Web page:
Sunday, January 28, 2007

A Diplomatic Mission

Well, it took a fair amount of elbow-throwing and threats, but my travel agent managed to put together a short-notice itinerary from Boston Logan to Papua New Guinea. It's amazing what those bums at American Express Travel can do when you hold their feet to the fire a little. They've even arranged for an English-speaking escort to conduct my emissary, PePe, to his destination among the Yali.

What — you thought I would be going? In my condition?

We discussed the matter around the Compound and concluded that although it would certainly be best for me to appear among the Yali in person (as, after all, I am the Big Man Who Carried Etc. &c.) but my doctors communicated to me some concern about how my sinuses would handle the pressure of ascent and descent on those plane flights (not to mention the jungle humidity over there — an infection waiting to happen). I don't know if any of you have traveled to the Far East, but — let me tell you — the airline pilots over there aren't particularly attuned to Western sensibilities about airplane landings. They pretty much drop the nose and go into a full dive. I've told Gloria more than once: if you're going to send one of your jets to fetch me, make sure the pilot isn't a goddamned kamikaze. But she never listens.

It was also mentioned — by an unnamed staff member I will hold in disfavor for at least the next couple of days — that I might not be the best candidate to make initial diplomatic overtures. This after I suggested that we propose certain modifications to the Yali Prophecy, to wit: that the words "his personal guard" be stricken from the oracular text, and that the words "Rock 'n' Roll" be inserted between "Wisdom" and "Harmony." These seem to be reasonable requests, as I'd like to preserve maximum flexibility in appointing and dismissing security personnel (and I'd like them to have firearms training, and not just a facility with boomerangs or whatever these Yalis have in their limited arsenals), and one big reason I'm taking on this burden is that I'm really frustrated with the state of popular music these days. The Certain Staff Member remarked that redlining the Yali's sacred prophecy would be insensitive, and proposing it would surely get the conversations off on the wrong foot. Certain Other Staff Members agreed (the way they all fall in line with one another, I swear they're all sleeping together), to which I say,


It's generally the case that a head of state doesn't carry the bulk of the diplomatic load. So there's no reason for affairs to be managed differently in my case. Upon consultation, it was resolved that PePe would embark on this journey to establish diplomatic ties — and if possible, a formal alliance and pledge of mutual cooperation — with the Yali. I've recorded a greeting on a DVD, for PePe to play on his laptop when he meets with the tribal elders. So I will have a presence at the meeting, even though my brain trust apparently doesn't trust me to address these people in real time.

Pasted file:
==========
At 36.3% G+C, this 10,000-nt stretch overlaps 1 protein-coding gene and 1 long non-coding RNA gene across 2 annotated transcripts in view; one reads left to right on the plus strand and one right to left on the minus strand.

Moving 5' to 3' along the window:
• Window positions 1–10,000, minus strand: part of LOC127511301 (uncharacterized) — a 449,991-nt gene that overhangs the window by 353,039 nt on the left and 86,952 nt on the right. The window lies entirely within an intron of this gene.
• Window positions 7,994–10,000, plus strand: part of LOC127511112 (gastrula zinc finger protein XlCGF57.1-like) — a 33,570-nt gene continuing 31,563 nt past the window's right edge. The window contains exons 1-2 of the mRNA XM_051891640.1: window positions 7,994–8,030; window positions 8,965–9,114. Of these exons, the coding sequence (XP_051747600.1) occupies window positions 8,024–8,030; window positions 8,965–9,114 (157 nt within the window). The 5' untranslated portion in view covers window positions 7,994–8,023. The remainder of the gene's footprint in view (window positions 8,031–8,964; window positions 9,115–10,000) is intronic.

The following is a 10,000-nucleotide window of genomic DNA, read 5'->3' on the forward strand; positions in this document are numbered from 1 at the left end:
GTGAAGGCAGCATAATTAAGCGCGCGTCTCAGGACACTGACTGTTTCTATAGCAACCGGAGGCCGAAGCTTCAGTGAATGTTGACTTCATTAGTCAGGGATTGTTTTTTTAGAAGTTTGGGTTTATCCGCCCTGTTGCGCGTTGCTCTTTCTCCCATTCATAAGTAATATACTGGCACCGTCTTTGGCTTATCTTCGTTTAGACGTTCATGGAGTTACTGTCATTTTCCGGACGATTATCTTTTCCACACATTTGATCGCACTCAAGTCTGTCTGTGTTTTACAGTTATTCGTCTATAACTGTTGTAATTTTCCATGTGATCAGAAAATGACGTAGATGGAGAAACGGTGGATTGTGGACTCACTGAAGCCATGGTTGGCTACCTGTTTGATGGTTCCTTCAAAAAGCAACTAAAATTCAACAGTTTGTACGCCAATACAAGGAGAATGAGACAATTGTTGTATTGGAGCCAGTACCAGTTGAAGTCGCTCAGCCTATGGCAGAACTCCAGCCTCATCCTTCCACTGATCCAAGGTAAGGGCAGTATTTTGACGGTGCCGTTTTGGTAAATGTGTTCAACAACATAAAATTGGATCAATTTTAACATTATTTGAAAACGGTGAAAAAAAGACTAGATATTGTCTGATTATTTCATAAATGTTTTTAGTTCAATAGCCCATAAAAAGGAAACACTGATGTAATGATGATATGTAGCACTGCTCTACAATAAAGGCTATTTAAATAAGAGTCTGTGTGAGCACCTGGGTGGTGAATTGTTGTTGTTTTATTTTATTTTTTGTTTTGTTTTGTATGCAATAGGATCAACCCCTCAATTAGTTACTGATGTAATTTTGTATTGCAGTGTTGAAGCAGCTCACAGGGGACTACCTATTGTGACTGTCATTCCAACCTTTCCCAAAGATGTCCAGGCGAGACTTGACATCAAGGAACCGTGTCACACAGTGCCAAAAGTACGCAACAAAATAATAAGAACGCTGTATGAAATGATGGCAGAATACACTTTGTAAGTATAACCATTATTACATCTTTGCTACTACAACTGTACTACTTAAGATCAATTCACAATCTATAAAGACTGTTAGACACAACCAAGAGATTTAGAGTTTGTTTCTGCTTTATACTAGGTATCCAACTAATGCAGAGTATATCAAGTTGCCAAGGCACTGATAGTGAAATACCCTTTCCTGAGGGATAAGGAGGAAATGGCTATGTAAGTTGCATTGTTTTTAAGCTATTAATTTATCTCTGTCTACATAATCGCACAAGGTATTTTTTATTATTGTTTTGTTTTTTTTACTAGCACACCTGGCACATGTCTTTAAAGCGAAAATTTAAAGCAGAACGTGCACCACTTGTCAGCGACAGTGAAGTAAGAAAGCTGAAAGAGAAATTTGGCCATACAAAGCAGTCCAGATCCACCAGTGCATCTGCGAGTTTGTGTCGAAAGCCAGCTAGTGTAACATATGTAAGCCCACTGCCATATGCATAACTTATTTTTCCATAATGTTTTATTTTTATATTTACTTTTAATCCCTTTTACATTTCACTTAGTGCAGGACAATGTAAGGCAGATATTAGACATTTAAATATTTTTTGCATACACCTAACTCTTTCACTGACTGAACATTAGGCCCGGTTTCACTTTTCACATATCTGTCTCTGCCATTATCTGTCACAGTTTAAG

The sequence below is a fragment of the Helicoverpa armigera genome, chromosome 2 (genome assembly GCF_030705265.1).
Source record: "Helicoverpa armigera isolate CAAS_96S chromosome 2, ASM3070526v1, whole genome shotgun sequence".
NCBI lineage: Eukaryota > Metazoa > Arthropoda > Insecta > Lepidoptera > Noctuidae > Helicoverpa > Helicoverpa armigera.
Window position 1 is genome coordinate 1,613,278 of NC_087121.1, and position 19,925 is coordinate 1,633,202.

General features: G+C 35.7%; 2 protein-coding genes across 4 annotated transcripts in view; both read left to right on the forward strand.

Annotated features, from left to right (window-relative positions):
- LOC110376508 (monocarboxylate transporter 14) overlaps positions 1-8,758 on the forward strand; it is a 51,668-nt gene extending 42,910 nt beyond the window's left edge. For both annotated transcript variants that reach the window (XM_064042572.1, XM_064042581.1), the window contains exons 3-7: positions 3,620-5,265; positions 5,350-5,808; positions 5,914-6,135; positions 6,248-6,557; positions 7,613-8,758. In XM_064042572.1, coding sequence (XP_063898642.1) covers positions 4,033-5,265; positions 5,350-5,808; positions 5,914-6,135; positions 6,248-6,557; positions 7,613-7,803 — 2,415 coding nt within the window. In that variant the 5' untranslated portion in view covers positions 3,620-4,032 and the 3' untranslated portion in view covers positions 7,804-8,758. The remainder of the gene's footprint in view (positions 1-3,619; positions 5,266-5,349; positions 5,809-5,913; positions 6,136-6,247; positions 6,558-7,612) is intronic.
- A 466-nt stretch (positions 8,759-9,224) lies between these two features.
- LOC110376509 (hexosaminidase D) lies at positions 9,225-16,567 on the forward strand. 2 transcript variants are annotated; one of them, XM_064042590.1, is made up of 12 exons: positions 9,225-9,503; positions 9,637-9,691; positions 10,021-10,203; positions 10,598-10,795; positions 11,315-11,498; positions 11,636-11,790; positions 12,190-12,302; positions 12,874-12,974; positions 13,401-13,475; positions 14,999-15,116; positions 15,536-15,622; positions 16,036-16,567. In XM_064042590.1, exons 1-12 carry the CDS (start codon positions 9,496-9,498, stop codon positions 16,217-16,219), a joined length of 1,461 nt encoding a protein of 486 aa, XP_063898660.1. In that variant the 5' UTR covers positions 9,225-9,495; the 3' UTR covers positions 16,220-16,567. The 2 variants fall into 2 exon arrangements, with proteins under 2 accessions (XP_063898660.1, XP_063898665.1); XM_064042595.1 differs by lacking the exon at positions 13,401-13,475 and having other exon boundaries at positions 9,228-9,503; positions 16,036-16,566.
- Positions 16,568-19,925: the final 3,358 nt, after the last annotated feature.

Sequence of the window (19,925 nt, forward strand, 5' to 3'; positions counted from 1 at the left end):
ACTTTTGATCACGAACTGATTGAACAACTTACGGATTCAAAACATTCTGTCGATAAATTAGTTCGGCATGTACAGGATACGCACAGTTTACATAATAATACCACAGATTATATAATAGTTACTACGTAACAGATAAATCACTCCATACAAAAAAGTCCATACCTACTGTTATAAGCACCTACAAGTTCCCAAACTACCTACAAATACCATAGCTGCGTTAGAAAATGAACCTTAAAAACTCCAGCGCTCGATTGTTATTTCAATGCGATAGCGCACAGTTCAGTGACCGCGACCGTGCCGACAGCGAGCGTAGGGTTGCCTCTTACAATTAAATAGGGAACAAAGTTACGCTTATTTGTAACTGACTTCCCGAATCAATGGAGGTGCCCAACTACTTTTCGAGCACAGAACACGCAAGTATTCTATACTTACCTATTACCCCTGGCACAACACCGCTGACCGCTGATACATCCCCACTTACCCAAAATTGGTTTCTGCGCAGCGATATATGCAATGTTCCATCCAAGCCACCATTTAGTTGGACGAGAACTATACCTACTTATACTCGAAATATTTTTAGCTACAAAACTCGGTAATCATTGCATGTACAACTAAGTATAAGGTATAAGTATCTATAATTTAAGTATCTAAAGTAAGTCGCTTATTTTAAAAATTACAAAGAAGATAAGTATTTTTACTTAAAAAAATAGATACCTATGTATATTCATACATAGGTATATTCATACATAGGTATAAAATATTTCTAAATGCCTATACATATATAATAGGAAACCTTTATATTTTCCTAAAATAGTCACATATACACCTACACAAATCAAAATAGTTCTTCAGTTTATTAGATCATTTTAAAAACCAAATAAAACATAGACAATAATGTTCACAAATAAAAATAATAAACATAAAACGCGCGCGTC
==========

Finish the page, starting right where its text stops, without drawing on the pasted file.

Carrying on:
This being a journey of some historical significance, I assigned one of the Stenos (Dead Eye) to travel with PePe and record the proceedings as best she can. I understand that she'll be traveling in rough country, largely unsupported and without any of her fellows to relieve her. So I don't expect a 24-7 rendering: she's just required to jot down the good stuff.

In the meantime, I'm short-staffed at home, and my contracts with the other two limit their shift length to eight hours daily. So with only sixteen hours of coverage, I've resolved not to speak for eight hours each day. So long as I remember when I'm flying sans-Steno, that shouldn't be so hard to do. I've been sleeping ten hours a day anyway. It's just a question of coordinating the naps.

I must say I remain a bit nonplussed about this Platinum-Haired Goddess, whose shuffling-off from somewhere seems to be a precondition for my Ascendancy. My best guess is that the Goddess is Hillary Clinton, and that the Prophecy requires me to wait until the end of her Presidency to make my move. That's a gagger on so many levels. But I just can't think of many other blondes I'm in competition with right now.

Tuesday, January 23, 2007

I Love a Good Prophecy

A guy with aspirations like mine loves good pub. I like to think I have a nose for a good story, and a knack for self-promotion. But I certainly can't take credit for the developments of last night. Sometimes the Good Stuff just falls in your lap.

As any of you read the papers knows, the story of The Twin in My Head broke in the large media outlets three days ago. I've been on the phone much of the past couple days giving follow-up interviews, licensing photographs of Little Bro to the Associated Press and Reuters. If I didn't own the news cycle, I had a pretty strong market share in it. There's an Apple Dashboard widget that plots, on a map of the world, where the hot news stories are, and when I consulted it yesterday, there was a big fat red dot over this part of Northern Vermont. I don't see anyone else in this sleepy burg generating any news. So it's gotta be me.

Anyway, it turns out that news of my brother's extraction made its way into a deep, secluded corner of Papua New Guinea. Not sure how, as I can't imagine they have broadband or even dial-up Internet in these remote Oceanian jungles, but a Yali chieftain got wind of my story, and he walked a brisk sixty miles overnight to the nearest telephone exchange, found himself an English-speaking interpreter, and dialed me up. I took the call at around 8 p.m. EST. The chieftain endured all this hardship because he wanted to recount to me a generations-old Yali prophecy. It's a cornerstone of tribal lore, apparently, this prophecy, which was uttered from the dying lips of the Yali tribe's greatest warrior king (I forget his name; it sounded something like "Samsonite," which I know isn't right) and passed down over twenty-one generations to my phone correspondent. The prophecy goes as follows: